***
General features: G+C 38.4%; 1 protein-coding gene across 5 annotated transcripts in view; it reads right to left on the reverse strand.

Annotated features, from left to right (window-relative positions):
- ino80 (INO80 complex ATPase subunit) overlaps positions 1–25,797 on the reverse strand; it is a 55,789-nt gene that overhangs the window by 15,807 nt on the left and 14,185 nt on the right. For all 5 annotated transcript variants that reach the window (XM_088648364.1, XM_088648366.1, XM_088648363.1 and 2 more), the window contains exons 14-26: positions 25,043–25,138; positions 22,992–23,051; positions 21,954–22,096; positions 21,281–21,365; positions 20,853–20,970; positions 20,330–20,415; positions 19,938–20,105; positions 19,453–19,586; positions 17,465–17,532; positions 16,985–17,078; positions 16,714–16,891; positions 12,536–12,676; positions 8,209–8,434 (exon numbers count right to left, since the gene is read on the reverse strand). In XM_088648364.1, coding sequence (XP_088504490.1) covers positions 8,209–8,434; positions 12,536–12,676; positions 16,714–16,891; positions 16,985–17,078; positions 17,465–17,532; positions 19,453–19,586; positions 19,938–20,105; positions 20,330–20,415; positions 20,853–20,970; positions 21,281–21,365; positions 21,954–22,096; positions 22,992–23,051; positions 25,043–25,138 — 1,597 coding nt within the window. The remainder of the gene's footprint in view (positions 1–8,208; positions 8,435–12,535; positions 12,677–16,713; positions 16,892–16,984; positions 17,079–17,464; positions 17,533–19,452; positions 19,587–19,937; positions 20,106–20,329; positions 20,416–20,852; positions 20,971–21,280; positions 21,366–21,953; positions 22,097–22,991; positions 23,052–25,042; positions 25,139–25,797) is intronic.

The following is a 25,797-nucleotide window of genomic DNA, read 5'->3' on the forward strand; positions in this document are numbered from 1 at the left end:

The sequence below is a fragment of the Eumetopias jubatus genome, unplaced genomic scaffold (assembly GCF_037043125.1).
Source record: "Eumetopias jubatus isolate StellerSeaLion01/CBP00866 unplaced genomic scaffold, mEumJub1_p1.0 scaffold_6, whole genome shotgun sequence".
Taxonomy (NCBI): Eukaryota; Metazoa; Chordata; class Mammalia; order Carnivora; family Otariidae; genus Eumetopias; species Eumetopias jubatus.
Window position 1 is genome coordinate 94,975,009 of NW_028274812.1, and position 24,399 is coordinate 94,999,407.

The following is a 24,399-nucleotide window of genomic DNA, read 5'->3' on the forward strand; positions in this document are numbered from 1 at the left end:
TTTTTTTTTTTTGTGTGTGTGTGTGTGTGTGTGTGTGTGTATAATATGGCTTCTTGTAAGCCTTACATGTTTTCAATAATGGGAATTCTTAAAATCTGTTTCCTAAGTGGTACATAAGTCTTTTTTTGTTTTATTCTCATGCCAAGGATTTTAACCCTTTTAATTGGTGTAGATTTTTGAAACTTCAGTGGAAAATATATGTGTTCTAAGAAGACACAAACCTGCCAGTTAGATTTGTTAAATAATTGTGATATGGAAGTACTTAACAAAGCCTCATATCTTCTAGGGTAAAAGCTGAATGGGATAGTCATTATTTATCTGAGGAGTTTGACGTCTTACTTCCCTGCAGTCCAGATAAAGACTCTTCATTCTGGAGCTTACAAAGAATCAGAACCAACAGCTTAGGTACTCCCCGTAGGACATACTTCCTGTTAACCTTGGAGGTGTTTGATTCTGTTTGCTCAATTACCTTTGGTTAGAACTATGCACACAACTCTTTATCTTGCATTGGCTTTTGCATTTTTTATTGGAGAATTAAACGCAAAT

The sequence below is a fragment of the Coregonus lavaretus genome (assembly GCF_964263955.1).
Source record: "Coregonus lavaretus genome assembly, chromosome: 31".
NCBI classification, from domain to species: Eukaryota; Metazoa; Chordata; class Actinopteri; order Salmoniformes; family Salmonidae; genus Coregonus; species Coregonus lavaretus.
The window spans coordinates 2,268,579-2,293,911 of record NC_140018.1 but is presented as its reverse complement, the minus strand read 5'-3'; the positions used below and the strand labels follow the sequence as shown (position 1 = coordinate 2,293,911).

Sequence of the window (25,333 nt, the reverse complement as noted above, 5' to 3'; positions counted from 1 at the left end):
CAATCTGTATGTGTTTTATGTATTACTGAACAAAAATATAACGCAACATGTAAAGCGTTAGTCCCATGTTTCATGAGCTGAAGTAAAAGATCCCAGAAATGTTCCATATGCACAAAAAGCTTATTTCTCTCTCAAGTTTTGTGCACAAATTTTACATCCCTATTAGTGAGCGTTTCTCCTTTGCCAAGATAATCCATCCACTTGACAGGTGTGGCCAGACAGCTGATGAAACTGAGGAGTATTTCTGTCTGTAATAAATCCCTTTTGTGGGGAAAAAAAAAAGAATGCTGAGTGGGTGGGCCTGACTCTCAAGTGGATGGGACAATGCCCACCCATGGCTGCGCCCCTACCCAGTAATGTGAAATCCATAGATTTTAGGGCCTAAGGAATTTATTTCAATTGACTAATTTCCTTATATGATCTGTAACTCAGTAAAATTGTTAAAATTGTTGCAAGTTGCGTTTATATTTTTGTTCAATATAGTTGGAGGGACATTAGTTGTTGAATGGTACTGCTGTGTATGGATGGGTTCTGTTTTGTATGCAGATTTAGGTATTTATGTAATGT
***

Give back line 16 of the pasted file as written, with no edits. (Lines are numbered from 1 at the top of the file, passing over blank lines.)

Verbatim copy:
CAATCTGTATGTGTTTTATGTATTACTGAACAAAAATATAACGCAACATGTAAAGCGTTAGTCCCATGTTTCATGAGCTGAAGTAAAAGATCCCAGAAATGTTCCATATGCACAAAAAGCTTATTTCTCTCTCAAGTTTTGTGCACAAATTTTACATCCCTATTAGTGAGCGTTTCTCCTTTGCCAAGATAATCCATCCACTTGACAGGTGTGGCCAGACAGCTGATGAAACTGAGGAGTATTTCTGTCTGTAATAAATCCCTTTTGTGGGGAAAAAAAAAAGAATGCTGAGTGGGTGGGCCTGACTCTCAAGTGGATGGGACAATGCCCACCCATGGCTGCGCCCCTACCCAGTAATGTGAAATCCATAGATTTTAGGGCCTAAGGAATTTATTTCAATTGACTAATTTCCTTATATGATCTGTAACTCAGTAAAATTGTTAAAATTGTTGCAAGTTGCGTTTATATTTTTGTTCAATATAGTTGGAGGGACATTAGTTGTTGAATGGTACTGCTGTGTATGGATGGGTTCTGTTTTGTATGCAGATTTAGGTATTTATGTAATGT